Wallace and Gromit: the Curse of the Were-Rabbit (U)
Nick Park, Steve Box and their team have crafted something of great artistry, originality and wit, says Anthony Quinn
Friday 14 October 2005
Yet Park had not made the change from shorts, as it were, to longs, essentially because he needed to find a story that would justify 85 minutes rather than 30. The time-consuming nature of stop-motion animation, where one minute of film can take weeks of concentrated effort, made it doubly daunting. As Park's co-director Steve Box put it, "making an 85-minute [stop-motion] feature is like making the Great Wall of China with matchsticks".
The directors, along with their previous collaborators Mark Burton and Bob Baker, have got their feature-length story, and (relief all round) it's a belter. When you hear that four people have worked on a script you can usually expect a dog's dinner. Not here. The Curse of The Were-Rabbit seamlessly combines the familiarity of the Wallace and Gromit dynamic with a plot of headlong excitement, mined with multitudinous quirks of detail and some wondrously silly surprises.
With the studio DreamWorks on board, for the money, there might have been anxieties over American influence, yet Park's sensibility stamps it as a very English comedy of character as much as a spectacle of leapfrogging invention. He knows that virtuosity, amazing as it is, would be nothing without the affectionate warmth that blooms in the mere contemplation of one man and his dog.
That relationship is the bedrock of this movie. Wallace, voiced as ever by Peter Sallis, remains the daffy, cheese-loving suburban inventor whose disaster-prone ways are held in check by his silent dog Gromit, who mixes the resourcefulness of Lassie with the impeccable sangfroid of Buster Keaton.
He is certainly the only dog in movies who counts knitting as his hobby. As well as being chief cook and bottle-washer, Gromit is partner to Wallace in their latest business venture, Anti-Pesto, a control service that prevents rabbits from munching through the town's gardens, and is now in particular demand as the annual Giant Vegetable Competition approaches. Unfortunately, after experimenting with his Mind-O-Matic ("harmless brain alteration") Wallace unwittingly lets slip a ravening, outsized bunny known as the were-rabbit, and soon no vegetable plot is safe.
As the title implies, the film is a comic twist on the classic Universal horror movies of the 1940s, much as Carry On Screaming was 40 years ago. Yet the animating spirit owes rather more to the quaint 1950s atmosphere of Ealing, whether it be cosy front-rooms, string vests or bobbies on the beat, not to mention those distinct tremors of class difference, here prompted by Wallace's flirtation with the local aristocracy. Lady Campanula Tottington (voiced by Helena Bonham Carter) has secured the services of Anti-Pesto to deal with the were-rabbit humanely, yet comes to regard Wallace as rather more than the hired help.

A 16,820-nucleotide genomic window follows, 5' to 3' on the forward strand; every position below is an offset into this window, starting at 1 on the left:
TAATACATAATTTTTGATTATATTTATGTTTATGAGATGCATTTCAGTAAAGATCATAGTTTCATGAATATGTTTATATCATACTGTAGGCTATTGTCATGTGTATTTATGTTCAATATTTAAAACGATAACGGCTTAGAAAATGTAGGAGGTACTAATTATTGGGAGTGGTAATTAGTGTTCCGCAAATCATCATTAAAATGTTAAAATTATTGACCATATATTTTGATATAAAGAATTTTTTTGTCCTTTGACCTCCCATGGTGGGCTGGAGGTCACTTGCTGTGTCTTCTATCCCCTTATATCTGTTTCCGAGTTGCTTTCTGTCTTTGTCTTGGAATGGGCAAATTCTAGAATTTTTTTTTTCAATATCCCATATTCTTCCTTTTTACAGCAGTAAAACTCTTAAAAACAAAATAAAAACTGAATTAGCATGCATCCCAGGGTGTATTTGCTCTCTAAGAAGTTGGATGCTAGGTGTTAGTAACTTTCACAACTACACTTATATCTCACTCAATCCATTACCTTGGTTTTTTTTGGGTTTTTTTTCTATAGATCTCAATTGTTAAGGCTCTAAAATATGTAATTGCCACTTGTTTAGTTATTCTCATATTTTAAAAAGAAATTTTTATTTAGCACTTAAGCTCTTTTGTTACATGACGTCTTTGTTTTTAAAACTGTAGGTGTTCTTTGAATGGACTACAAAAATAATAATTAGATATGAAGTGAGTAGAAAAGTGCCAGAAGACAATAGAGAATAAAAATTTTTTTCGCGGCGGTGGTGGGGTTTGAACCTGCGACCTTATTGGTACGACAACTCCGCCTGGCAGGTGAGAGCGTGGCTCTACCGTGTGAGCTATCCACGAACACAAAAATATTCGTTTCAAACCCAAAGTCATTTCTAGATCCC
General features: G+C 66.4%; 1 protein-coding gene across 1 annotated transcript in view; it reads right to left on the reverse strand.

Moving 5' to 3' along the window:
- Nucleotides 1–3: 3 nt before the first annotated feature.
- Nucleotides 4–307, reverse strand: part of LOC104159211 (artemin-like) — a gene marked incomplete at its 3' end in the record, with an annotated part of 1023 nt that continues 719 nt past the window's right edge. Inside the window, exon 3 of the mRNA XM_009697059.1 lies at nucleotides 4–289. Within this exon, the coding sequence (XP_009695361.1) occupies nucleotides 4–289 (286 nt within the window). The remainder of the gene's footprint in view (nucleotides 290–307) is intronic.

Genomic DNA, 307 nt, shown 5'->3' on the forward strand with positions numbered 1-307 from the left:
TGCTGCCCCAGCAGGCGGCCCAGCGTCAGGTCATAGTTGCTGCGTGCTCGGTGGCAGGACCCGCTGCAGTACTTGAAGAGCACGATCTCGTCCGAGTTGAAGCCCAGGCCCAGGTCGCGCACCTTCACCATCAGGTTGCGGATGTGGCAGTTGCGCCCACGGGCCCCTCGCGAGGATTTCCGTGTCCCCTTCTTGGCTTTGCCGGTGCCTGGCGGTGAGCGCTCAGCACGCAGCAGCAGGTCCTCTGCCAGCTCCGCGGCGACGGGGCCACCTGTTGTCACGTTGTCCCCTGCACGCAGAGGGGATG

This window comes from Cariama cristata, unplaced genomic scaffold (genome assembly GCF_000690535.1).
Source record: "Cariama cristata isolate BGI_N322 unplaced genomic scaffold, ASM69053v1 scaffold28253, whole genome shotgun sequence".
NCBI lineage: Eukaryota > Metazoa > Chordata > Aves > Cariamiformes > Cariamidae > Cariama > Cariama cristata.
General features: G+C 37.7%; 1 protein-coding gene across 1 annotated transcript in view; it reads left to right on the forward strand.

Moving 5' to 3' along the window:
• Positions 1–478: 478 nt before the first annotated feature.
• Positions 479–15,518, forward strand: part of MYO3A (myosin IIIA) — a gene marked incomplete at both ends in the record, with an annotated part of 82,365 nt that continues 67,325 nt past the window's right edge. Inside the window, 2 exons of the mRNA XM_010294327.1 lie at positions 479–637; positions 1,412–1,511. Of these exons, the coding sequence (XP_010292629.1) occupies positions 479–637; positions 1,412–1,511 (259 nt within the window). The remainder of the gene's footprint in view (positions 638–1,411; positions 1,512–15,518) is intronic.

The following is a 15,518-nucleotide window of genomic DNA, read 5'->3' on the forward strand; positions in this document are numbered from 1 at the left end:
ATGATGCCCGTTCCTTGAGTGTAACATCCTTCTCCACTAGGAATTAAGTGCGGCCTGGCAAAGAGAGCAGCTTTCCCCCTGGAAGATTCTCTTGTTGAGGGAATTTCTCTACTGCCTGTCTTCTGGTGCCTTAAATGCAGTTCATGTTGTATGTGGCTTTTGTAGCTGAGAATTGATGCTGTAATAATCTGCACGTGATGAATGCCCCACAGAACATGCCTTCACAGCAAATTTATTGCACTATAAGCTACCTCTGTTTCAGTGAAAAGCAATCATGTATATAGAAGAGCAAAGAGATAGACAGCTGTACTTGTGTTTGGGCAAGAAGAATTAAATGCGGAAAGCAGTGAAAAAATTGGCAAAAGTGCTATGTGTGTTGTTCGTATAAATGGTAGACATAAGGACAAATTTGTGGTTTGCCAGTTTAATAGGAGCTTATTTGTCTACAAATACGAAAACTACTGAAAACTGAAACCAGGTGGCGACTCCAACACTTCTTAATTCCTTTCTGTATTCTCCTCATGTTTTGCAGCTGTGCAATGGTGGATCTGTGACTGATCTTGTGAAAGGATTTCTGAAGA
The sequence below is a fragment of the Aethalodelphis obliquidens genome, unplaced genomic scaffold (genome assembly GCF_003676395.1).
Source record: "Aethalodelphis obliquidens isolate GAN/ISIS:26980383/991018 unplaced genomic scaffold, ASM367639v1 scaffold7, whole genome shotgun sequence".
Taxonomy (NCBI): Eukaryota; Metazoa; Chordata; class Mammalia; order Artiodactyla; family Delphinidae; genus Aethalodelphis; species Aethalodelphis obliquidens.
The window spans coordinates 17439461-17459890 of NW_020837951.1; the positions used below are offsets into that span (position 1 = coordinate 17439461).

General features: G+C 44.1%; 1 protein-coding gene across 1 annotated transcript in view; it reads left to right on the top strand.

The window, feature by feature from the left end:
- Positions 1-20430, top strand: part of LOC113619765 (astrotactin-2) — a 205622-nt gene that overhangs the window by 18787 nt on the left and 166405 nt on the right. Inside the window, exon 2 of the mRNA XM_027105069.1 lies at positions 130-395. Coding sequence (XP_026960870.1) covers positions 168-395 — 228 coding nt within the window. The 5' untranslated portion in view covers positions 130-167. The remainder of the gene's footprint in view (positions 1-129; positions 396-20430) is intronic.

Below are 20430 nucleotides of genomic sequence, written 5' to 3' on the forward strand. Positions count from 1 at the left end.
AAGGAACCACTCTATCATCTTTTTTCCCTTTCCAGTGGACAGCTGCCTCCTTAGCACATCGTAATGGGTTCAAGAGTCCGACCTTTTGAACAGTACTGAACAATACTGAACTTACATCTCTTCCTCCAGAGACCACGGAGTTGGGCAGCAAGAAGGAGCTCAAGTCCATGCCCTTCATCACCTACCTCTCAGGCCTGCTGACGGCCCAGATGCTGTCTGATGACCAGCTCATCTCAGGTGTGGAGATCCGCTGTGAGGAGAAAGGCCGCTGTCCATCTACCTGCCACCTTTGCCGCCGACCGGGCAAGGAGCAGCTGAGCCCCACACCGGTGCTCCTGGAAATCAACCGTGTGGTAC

This is a cause of considerable annoyance to Victor Quartermaine (Ralph Fiennes), a moustachioed toff who not only fancies himself as the lady's suitor but intends to dispatch the were-rabbit by the rather less humane means of a shotgun.
As the plot stalks into B-movie territory, the visual and verbal humour soars into the stratosphere. It's vital that you keep alert, otherwise tiny sparks of invention will shoot right past, like the jar of "middle-aged spread" that sits on Wallace's breakfast table, or the "Smug" fridge, or the local variant of Hello! magazine, "Ay-Up!"
It comes to something when one feels obscurely disappointed by the sight of a box of tea bags labelled merely "Tea Bags". Still more admirable are the marvels of expressiveness Park and his team conjure on the face of Gromit, a face, let it be noted, that forgoes the luxury of a mouth - so smiling is out. His default setting is here-we-go-again stoicism (the long-suffering flick of the eyes heavenwards) yet, from the simple tweak of his brow one may also discern confusion, panic, determination, astonishment, even grief. It is small wonder that his performance has been hailed as comparable to the greats of the silent era.
Gromit is also at the centre of the film's most freakishly inspired sequences. I loved the image of this supremely capable pooch in welding goggles as he rivets together a super-strength rabbit-cage; or bounding across garden fences astride a Space Hopper; or slyly clicking the locks on his car-doors as the moon disappears and the were-rabbit emerges. Goggles, Space Hoppers, car-locks. Park and co have a terrific instinct for mundane accoutrements and their comic potential. But, then again, it might be simply because they're being operated by a dog. The eccentricity feels as English as a Sunday roast, yet its appeal is evidently universal. Will there be a funnier sight in cinema this year than Wallace's turquoise Y-fronts springing onto Victor's startled face?
If there's a small criticism it would be only that the film isn't quite sustained for its length. The fairground finale, in which a "dog fight" is mounted on a literal and figurative level, felt like a set piece I'd already seen elsewhere. But, really, it deserves only praise. Nick Park, Steve Box and their team have crafted something of great artistry, originality and wit, the like of which we'll probably not encounter until the next Pixar movie. In an age when most eagerly seek a formula for success, The Curse of The Were-Rabbit triumphs by defying the very idea of a formula.
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